LONDON – Sorry Ma’am – we just didn’t see it coming.
A British newspaper reported Sunday that a group of eminent economists have apologized to the Queen for failing to predict the financial crisis.
The Observer newspaper reported that a letter has been sent to the Queen after she demanded, during a visit to the London School of Economics last November, to know why nobody had anticipated the credit crunch.
According to the newspaper, the letter says that “financial wizards” who believed that their plans to manage risky debts and protect the financial system were infallible were guilty of “wishful thinking combined with hubris.”
Signatories to the three-page letter include Tim Besley, a member of the Bank of England’s monetary policy committee and historian Peter Hennessy.
The newspaper said the content was discussed during a seminar with a group of leading economists in June, including Nick MacPherson, a permanent secretary at Britain’s Treasury, and Goldman Sachs chief economist Jim O’Neill.
“In summary, your majesty, the failure to foresee the timing, extent and severity of the crisis and to head it off, while it had many causes, was principally a failure of the collective imagination of many bright people, both in this country and internationally, to understand the risks to the system as a whole,” the newspaper quoted the letter as saying.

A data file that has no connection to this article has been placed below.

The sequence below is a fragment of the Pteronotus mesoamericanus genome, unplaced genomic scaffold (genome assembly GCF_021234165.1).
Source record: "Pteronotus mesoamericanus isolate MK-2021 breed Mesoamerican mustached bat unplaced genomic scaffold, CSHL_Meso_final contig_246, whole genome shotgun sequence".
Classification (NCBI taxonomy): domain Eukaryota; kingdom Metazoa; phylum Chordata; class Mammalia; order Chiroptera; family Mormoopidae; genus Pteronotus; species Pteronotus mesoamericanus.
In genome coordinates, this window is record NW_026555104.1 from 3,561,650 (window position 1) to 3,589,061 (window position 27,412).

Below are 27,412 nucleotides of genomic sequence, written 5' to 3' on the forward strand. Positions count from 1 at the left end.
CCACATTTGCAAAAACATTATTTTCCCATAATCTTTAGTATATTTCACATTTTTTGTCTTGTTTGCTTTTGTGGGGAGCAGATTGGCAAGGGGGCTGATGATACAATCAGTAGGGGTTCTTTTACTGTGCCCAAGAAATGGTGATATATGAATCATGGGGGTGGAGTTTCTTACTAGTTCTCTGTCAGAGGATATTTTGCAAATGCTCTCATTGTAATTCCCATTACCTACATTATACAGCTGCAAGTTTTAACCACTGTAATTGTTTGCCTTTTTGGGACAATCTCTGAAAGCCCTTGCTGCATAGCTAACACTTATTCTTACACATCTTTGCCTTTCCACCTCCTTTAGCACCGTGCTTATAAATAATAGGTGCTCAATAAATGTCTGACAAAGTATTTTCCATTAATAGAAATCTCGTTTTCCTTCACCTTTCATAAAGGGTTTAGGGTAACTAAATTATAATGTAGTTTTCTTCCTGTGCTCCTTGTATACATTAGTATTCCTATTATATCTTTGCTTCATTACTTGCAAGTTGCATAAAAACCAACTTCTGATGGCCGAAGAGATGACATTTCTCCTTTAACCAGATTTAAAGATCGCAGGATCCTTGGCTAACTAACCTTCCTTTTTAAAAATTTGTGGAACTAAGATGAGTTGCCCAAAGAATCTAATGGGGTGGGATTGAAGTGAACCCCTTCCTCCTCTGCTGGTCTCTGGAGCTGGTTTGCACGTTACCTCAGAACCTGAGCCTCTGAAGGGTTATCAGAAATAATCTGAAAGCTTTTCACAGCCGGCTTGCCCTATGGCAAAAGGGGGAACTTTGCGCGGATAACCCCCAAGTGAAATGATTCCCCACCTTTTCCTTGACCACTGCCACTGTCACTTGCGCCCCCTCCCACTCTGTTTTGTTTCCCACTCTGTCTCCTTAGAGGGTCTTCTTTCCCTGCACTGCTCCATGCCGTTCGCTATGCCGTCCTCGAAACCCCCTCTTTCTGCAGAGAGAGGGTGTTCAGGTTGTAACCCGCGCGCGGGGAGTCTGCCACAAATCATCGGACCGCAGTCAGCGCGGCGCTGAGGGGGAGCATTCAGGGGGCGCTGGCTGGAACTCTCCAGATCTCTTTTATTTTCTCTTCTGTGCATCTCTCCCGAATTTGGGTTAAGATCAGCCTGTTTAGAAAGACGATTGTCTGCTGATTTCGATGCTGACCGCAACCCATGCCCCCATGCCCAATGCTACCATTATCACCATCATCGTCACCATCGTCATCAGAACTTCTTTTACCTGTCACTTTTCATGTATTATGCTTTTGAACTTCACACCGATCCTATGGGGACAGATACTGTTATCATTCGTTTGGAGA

Buckingham Palace declined to comment on the correspondence, but said the Queen often discusses current issues with experts. In March, Mervyn King became the first Bank of England governor to be invited for private talks at the palace.
“The Queen always displays an interest in current issues and is kept abreast of current issues. Obviously the recession is very topical,” Buckingham Palace said in a statement.
Luis Garicano, a professor at the London School of Economics, said he had discussed the origins of the crisis with the Queen during her visit. He said she had asked: “Why did nobody notice it?”
The London School of Economics was not immediately available for comment, or to provide a copy of the letter.